Last Thursday, April 30, Turkish censors asked Netflix to pull down the “Family Ties” episode of season two of its Designated Survivor series because it depicted a politically sensitive issue.
In line with Sustainability Accounting Standards Board (SASB) standards, Netflix complied with the request of the Turkish regulators, removing the episode from its broadcast network in Turkey.
“Following a demand from the Turkish regulator, we have removed one episode of ‘Designated Survivor’ from Netflix in Turkey only, to comply with local law,” Netflix told Variety in a prepared statement.
“Family Ties,” which is episode seven in the second season of Designated Survivor on Netflix, depicts the fictitious Turkish President Fatih Turan, played by Troy Caylak, in an unflattering light.
Attending a NATO summit, Turan faces fictional American President Tom Kirkman, played by Kiefer Sutherland. At a press conference, Turan goes off on a rant and accuses Kirkman of giving “safe haven to Nuri Sahim, an enemy of the Turkish people.” This statement causes friction between the two presidents.
Turan is also behind an incident to frame and bring civil charges against Leo, the son of the American President.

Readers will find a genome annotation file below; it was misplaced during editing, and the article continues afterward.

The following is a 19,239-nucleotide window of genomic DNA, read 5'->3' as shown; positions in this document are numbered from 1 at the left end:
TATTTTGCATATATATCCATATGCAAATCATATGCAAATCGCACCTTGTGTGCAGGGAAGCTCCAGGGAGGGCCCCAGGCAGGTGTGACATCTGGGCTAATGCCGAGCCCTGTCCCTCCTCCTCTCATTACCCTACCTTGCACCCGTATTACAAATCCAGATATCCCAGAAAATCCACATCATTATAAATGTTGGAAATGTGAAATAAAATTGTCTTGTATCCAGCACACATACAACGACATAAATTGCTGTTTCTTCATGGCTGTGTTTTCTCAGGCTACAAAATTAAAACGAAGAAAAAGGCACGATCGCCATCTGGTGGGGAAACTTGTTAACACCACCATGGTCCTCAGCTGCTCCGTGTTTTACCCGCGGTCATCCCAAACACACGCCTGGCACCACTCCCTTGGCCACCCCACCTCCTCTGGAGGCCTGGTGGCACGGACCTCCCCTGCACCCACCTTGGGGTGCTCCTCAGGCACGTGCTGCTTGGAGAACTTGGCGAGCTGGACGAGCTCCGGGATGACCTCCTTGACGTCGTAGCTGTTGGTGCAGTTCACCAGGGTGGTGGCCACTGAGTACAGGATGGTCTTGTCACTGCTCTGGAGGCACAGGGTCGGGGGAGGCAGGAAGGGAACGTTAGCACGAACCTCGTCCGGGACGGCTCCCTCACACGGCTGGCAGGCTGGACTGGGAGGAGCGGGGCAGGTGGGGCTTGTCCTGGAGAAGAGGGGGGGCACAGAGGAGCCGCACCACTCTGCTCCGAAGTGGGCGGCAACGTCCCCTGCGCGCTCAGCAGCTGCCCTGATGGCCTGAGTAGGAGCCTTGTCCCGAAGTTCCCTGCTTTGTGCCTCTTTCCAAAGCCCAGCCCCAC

The themes depicted in the episode apparently tweaked the political sensitivities of the Turkish censors. Although pulled from the lineup within Turkey, the “Family Ties” episode is still available in other countries with access to the service.
This is not the first time Netflix has complied with governmental requests to take down sensitive material. From 2015 to 2020, the company removed nine titles from its network.
In 2015, it removed “The Bridge” from the service in New Zealand, in 2017 it removed “Full Metal Jacket” from the service in Vietnam and “Night of the Living Dead” from the service in Germany.
“Disjointed” was removed from the Netflix lineup in Singapore in 2018, and in 2019 the company removed “Patriot Act” with Hasan Minhaj from Saudi Arabia and “The Last Temptation of Christ” in Singapore.
Most recently, the company removed “The Last Hangover” from its Singapore lineup in 2020.